When Czech Republic Senate speaker Milos Vystrcil visited Taiwan in August this year, China retaliated by canceling a 5.3 million Czech crown sale to Czech piano maker, Petrof. But this failed to intimidate Czech officials. Karel Komarek, a wealthy Czech businessman, instead bought the 11 pianos from the canceled order and donated them to schools. “The Czech Republic is a free country. This is what I value most, and I simply want to remind my fellow Czechs of this,” Komarek said.
The Pew Research Center conducts public opinion polls on global issues and trends. Since 2002, it has published a yearly “International Image Survey Report” on major industrialized countries including China.
The latest 14-country survey showed that the negative view of China has reached a record high since the Center began polling on this topic 18 years ago. The finding is based on surveys of 14,276 adults from June 10 to August 3, 2020, in U.S., Canada, Belgium, Denmark, France, Germany, Italy, the Netherlands, Spain, Sweden, the UK, Australia, Japan, and South Korea.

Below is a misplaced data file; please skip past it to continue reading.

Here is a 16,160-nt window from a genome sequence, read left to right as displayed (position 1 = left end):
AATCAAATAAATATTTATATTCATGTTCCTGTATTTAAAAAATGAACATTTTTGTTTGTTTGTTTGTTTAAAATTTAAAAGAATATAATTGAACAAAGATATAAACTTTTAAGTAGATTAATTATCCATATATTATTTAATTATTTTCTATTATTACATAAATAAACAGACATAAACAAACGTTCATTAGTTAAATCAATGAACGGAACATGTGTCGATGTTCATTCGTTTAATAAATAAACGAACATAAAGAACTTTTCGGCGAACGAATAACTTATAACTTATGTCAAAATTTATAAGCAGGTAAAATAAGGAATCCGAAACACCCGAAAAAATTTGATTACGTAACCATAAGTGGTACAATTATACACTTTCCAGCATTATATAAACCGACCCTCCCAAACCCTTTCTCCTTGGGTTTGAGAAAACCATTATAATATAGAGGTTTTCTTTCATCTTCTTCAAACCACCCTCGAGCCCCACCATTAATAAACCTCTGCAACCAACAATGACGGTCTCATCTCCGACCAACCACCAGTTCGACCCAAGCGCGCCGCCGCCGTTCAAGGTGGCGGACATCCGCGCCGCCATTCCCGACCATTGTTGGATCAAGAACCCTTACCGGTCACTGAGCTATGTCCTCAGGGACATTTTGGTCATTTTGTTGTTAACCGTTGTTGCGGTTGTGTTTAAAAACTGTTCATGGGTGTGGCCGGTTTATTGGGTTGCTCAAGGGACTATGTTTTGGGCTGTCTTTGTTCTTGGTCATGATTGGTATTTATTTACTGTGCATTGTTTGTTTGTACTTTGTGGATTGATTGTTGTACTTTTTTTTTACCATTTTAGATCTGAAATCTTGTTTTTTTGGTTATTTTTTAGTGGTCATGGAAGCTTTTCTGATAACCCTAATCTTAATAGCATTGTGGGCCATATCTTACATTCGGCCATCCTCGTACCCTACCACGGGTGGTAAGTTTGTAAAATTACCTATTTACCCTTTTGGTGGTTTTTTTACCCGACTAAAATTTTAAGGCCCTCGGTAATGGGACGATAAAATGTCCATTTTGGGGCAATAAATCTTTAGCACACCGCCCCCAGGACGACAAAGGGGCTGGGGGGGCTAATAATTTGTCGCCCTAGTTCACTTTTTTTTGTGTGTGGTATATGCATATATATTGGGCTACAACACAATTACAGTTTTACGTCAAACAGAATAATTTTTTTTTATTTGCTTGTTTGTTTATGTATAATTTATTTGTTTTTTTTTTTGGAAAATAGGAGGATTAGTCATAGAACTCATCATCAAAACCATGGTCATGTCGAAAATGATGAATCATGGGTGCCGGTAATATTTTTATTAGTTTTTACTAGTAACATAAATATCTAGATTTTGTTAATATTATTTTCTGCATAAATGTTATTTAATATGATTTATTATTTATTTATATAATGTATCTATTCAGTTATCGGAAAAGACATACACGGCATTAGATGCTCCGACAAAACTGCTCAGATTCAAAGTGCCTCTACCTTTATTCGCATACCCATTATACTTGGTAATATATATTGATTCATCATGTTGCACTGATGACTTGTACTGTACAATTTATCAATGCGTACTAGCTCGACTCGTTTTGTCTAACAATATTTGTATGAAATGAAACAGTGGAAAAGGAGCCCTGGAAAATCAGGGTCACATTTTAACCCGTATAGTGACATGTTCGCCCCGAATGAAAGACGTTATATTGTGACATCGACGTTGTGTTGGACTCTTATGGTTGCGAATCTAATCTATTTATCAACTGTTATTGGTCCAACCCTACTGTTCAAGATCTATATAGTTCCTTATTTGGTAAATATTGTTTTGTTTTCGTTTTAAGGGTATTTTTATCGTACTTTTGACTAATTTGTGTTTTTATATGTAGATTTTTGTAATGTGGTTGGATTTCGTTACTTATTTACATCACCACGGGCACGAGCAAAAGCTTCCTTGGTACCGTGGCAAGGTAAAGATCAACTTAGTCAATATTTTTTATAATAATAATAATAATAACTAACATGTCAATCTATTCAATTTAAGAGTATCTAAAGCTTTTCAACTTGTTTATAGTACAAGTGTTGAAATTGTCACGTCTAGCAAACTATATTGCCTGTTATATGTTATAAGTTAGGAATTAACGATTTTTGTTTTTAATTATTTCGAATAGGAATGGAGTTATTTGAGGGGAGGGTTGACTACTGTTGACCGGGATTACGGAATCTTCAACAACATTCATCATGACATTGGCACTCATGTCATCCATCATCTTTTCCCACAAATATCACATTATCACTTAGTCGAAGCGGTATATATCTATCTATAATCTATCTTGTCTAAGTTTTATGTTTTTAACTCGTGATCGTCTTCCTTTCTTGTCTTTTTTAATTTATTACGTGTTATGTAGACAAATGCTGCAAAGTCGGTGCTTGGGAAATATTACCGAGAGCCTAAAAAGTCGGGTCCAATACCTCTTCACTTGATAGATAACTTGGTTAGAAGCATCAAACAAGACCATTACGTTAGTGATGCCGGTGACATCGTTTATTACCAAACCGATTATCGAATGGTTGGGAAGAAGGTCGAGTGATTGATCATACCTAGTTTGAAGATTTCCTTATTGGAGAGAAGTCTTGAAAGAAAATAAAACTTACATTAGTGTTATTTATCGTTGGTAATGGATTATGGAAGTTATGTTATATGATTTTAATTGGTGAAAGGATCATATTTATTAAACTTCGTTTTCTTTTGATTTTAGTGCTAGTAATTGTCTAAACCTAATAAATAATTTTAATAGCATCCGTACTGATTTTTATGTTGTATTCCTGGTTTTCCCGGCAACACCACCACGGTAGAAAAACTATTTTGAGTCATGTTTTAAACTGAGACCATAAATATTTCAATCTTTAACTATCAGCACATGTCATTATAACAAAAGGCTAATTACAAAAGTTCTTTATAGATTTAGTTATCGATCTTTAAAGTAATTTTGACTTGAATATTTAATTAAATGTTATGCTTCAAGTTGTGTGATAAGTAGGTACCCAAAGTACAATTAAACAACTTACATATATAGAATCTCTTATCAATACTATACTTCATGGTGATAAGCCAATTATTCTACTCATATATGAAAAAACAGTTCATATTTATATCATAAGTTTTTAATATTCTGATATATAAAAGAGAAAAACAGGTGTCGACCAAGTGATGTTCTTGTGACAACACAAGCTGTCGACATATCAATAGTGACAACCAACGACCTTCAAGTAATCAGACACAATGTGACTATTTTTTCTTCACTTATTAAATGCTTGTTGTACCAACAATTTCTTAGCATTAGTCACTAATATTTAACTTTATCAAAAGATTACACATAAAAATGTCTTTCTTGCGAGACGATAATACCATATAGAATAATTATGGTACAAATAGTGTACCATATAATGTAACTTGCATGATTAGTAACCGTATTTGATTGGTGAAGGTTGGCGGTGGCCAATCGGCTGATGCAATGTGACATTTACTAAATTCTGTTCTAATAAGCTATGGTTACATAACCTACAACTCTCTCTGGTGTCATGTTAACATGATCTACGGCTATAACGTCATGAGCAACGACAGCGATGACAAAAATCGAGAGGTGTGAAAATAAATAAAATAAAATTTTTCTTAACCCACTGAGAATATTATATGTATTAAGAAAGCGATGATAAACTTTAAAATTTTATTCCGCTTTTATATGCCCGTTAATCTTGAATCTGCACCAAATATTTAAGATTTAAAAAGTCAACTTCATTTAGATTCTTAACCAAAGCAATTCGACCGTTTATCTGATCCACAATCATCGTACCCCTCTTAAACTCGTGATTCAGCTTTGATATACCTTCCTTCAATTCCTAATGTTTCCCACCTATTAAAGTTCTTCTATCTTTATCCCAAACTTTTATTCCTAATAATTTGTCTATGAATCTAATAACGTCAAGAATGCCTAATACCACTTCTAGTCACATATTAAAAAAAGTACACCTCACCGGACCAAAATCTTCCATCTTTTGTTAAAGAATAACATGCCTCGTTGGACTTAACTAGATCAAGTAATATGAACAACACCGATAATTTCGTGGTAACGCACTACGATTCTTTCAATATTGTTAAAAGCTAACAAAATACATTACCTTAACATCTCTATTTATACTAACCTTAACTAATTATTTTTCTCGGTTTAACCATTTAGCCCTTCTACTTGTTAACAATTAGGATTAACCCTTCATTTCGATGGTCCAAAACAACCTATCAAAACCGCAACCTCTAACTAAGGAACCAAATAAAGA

Surprisingly, the countries with the most negative views of China are Japan (86%), Sweden (85%), and Australia (81%), the ones with close ties with China.
Japan has taken a clear stand on holding the CCP responsible for the COVID-19 pandemic. The recent alliances with the U.S., Australia, and India, and the visit of Prime Minister Suga to India all reflected Japan's deep distrust of the CCP. Early this year, the Japanese government proposed investing 243.5 billion yen ($2.2 billion) to help companies shift production out of China.
Sweden's response is even tougher. On October 20, Sweden officially banned Chinese telecoms groups Huawei and ZTE from its 5G mobile networks following advice from the country's armed forces and security services. It becomes the first EU country to completely cut off Chinese telecommunication companies. It is interesting to note that Sweden was the first Western country to formally establish diplomatic relations with China decades ago. The first Confucius Institute in Europe was established in Sweden in 2005.
Australia's relationship with China continues to deteriorate. China blames the souring relationship on Australia's criticism of China's human rights record in Hong Kong and Xinjiang, its lobbying for Taiwan to be admitted to the WHO, its calls for an independent international review of the origins of the coronavirus, and so on.